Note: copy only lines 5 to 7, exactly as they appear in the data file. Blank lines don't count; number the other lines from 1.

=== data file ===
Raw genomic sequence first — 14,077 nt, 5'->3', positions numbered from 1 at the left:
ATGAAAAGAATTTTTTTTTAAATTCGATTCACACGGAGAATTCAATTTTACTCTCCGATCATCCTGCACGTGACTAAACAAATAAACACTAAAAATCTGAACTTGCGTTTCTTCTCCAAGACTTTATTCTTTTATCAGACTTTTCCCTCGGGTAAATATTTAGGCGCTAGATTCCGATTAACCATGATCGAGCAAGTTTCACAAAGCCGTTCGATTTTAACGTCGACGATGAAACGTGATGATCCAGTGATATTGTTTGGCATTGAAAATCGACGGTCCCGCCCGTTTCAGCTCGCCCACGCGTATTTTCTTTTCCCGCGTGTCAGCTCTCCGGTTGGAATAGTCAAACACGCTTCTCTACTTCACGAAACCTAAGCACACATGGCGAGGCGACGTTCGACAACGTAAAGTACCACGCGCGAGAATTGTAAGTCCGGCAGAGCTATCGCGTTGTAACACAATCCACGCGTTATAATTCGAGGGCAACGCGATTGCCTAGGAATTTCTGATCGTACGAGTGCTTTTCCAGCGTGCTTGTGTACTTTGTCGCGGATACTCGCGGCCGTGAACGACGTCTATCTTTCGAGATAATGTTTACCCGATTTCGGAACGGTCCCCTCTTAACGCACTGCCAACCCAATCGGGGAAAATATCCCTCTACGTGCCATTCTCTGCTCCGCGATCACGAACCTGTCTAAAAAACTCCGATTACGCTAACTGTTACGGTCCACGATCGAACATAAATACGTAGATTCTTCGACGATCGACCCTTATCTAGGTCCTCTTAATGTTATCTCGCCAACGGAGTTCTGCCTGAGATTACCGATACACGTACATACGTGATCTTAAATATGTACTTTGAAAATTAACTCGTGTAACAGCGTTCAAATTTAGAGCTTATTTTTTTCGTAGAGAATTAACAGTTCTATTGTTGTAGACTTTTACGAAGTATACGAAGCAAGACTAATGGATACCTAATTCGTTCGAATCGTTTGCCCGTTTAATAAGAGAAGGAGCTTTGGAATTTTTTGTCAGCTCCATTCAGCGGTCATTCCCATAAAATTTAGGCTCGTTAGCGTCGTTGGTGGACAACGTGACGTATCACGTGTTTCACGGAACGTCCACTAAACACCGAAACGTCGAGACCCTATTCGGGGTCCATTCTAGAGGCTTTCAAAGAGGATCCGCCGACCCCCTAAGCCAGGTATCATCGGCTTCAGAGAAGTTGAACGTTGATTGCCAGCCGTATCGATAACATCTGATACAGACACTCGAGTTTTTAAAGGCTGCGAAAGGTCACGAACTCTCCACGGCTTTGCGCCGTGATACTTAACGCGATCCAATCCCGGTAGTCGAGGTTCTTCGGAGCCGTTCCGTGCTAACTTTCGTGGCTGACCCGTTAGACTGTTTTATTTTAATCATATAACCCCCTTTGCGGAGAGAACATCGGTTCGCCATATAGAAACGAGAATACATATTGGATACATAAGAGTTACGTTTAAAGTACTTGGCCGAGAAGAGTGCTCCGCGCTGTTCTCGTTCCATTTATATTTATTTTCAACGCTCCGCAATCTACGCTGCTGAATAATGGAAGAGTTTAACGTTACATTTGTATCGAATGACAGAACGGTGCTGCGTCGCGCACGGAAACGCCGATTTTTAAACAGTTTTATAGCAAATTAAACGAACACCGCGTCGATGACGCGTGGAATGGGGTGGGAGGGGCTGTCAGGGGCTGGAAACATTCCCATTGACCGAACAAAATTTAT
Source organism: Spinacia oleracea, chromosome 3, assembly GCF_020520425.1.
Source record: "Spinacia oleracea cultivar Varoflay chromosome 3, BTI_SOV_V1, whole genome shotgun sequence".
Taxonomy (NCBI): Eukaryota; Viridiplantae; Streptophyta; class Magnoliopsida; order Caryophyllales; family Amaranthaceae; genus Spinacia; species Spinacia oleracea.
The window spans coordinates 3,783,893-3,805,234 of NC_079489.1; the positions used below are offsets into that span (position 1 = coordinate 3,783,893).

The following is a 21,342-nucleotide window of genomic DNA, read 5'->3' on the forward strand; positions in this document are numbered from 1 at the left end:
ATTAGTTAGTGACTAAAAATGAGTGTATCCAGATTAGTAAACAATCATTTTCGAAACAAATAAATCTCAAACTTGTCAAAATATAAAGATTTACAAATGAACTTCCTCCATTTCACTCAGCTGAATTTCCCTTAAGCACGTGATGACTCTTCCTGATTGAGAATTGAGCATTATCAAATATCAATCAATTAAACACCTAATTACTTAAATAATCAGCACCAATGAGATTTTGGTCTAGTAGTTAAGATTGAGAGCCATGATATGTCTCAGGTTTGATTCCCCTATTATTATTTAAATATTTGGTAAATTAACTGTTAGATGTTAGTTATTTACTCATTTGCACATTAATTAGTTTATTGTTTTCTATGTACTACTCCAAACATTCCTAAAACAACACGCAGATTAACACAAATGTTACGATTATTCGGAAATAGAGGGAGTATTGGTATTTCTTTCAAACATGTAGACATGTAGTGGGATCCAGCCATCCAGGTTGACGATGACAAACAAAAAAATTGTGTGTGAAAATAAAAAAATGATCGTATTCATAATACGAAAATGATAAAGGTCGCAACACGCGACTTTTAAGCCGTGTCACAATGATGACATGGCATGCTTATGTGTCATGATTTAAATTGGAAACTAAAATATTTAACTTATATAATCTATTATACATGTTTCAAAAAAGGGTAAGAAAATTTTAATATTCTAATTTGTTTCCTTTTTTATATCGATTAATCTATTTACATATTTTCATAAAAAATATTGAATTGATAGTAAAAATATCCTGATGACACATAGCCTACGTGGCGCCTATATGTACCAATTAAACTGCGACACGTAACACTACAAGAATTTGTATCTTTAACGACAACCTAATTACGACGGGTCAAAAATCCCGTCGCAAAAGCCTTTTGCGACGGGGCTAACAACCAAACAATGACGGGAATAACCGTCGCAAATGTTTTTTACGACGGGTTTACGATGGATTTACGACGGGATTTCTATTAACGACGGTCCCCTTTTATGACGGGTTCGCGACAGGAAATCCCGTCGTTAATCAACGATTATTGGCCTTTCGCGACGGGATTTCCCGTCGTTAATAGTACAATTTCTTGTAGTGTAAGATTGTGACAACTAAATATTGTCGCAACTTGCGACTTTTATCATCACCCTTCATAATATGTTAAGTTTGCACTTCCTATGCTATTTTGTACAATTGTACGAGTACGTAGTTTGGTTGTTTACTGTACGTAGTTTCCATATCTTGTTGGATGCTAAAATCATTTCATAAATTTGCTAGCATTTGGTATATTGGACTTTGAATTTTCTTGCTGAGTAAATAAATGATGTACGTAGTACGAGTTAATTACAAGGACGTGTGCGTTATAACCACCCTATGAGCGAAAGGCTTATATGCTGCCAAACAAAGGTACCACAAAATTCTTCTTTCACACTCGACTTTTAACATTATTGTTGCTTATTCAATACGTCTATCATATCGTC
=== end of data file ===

Taxonomy (NCBI): Eukaryota; Viridiplantae; Streptophyta; class Magnoliopsida; order Caryophyllales; family Amaranthaceae; genus Spinacia; species Spinacia oleracea.
The window spans coordinates 3,783,893-3,805,234 of NC_079489.1; the positions used below are offsets into that span (position 1 = coordinate 3,783,893).

The following is a 21,342-nucleotide window of genomic DNA, read 5'->3' on the forward strand; positions in this document are numbered from 1 at the left end: